Identifying patterns

The benefits of joint authorship
by
March 2021, no. 429
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The Politics of Veteran Benefits in the Twentieth Century: A comparative history by Martin Crotty, Neil J. Diamant, and Mark Edele

Cornell University Press, US$35 hb, 231 pp

Identifying patterns

The benefits of joint authorship
by
March 2021, no. 429

Comparison, when it comes to historical study, is rarely devoid of ambition. The aim is to identify patterns that are global in their significance and to overcome the tendency to see a unique trajectory for particular places or nations. Yet such work frequently founders when it becomes apparent that the author’s knowledge of alternative cases is thin or that the claim to comparison is made to hide a focus that is in fact quite narrow. Not so in this co-authored book, which builds upon its three authors’ areas of expertise – the Anglosphere (Martin Crotty), Asia (Neil J. Diamant), and Europe (Mark Edele) – to deliver a compelling argument about veteran benefits in the twentieth century.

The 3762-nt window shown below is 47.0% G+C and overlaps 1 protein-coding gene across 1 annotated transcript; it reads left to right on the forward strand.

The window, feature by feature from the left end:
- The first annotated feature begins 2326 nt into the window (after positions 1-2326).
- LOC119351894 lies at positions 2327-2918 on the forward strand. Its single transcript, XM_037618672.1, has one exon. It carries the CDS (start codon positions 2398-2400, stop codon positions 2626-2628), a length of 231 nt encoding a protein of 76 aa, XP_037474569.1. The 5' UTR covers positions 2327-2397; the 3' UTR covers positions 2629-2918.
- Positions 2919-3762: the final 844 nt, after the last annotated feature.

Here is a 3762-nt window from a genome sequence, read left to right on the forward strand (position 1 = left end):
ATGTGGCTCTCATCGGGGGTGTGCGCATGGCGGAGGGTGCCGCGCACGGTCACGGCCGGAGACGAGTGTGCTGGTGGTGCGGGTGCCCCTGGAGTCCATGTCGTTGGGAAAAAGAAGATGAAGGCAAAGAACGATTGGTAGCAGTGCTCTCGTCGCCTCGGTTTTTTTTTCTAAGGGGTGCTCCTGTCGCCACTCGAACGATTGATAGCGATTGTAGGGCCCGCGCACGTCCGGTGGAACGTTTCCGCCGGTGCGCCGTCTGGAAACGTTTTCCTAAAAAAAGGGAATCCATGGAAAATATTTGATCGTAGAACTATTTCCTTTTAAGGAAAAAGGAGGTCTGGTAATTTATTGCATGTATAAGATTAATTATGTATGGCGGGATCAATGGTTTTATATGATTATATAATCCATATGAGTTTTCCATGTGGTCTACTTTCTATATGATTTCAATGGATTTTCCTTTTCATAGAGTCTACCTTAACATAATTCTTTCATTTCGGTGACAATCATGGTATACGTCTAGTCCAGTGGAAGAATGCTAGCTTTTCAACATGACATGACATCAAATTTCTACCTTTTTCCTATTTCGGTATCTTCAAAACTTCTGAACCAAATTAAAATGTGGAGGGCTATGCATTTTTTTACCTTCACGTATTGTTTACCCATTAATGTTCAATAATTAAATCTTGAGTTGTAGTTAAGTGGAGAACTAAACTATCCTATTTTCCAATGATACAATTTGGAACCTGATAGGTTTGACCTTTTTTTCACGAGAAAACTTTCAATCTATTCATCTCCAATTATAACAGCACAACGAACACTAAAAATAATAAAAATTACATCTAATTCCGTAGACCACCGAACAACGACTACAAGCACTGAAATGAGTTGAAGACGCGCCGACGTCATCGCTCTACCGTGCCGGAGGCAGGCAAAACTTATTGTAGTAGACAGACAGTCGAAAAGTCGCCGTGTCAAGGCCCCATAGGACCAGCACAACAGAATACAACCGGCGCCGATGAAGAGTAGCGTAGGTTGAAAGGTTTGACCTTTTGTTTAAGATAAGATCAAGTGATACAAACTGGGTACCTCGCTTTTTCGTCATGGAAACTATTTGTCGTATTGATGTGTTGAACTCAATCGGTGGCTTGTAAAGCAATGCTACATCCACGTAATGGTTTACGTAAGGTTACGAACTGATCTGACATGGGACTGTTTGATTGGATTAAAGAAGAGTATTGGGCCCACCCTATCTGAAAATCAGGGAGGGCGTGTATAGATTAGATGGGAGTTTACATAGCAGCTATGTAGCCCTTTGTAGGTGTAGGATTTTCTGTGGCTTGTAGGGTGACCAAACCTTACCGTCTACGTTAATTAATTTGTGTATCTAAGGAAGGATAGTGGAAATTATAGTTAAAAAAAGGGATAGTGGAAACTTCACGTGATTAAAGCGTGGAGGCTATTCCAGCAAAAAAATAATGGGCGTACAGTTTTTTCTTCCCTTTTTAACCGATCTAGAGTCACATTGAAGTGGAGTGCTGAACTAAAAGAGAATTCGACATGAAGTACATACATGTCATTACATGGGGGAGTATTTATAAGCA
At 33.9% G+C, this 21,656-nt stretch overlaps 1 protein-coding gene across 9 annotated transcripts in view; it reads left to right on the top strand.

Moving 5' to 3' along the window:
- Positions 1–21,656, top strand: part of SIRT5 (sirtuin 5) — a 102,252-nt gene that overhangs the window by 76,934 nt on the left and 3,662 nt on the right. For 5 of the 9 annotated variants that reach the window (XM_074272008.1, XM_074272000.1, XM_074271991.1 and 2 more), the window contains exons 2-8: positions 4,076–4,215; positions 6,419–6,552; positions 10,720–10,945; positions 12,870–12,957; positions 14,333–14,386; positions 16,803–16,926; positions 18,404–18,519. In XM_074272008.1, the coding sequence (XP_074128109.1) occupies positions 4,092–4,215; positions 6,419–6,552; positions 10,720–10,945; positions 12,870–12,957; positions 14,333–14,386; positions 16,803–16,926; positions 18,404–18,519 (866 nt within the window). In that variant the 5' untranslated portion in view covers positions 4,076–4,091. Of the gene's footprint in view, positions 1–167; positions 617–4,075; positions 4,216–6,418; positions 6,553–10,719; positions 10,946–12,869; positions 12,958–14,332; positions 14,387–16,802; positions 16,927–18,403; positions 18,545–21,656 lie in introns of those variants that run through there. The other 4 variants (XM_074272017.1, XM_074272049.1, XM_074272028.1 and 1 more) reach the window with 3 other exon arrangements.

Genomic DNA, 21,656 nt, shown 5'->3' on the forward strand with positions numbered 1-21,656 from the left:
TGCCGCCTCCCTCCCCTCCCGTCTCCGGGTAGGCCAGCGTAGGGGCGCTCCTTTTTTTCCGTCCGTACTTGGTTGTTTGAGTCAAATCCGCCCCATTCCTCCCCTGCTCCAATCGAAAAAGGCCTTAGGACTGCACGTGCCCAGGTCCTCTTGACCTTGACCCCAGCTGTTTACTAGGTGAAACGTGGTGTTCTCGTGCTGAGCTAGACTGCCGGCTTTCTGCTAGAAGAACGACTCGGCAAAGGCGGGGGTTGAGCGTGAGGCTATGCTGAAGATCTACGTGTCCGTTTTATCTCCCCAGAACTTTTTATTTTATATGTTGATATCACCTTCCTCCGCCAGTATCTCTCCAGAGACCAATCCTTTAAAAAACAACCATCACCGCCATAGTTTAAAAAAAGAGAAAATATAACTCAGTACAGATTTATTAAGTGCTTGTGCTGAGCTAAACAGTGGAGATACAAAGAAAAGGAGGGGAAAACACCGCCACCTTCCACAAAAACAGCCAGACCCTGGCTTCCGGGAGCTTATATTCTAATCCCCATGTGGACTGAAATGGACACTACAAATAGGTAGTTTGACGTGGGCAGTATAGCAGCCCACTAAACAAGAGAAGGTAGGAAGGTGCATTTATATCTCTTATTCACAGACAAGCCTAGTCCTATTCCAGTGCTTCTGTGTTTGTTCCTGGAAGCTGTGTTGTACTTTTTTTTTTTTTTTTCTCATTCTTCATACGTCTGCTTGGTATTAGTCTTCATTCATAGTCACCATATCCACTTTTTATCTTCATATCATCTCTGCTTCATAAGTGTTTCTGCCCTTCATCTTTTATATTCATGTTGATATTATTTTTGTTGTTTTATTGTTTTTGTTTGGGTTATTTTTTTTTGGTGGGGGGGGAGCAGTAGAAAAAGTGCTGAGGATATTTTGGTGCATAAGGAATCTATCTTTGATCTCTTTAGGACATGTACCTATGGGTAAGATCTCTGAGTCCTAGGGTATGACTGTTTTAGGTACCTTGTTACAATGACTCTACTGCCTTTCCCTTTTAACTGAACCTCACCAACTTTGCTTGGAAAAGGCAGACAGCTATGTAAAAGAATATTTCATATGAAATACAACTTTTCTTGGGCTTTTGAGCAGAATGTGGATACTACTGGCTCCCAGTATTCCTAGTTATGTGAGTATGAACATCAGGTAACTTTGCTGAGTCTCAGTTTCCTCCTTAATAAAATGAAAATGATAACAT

The authors faced an extraordinary challenge. Their mission was to account for why states awarded, or denied, benefits to veterans who participated in the twentieth century’s major conflicts, with a focus on the two world wars. The task was one of scale and discipline: Crotty and Edele are historians, Diamant is a political scientist. The major case studies concentrate on Australia, the United States, the Soviet Union, and China, with reference throughout to developments in the United Kingdom, Germany, Japan, and Taiwan.

Christina Twomey reviews 'The Politics of Veteran Benefits in the Twentieth Century: A comparative history' by Martin Crotty, Neil J. Diamant, and Mark Edele

The Politics of Veteran Benefits in the Twentieth Century: A comparative history

by Martin Crotty, Neil J. Diamant, and Mark Edele

Cornell University Press, US$35 hb, 231 pp

Buy this book

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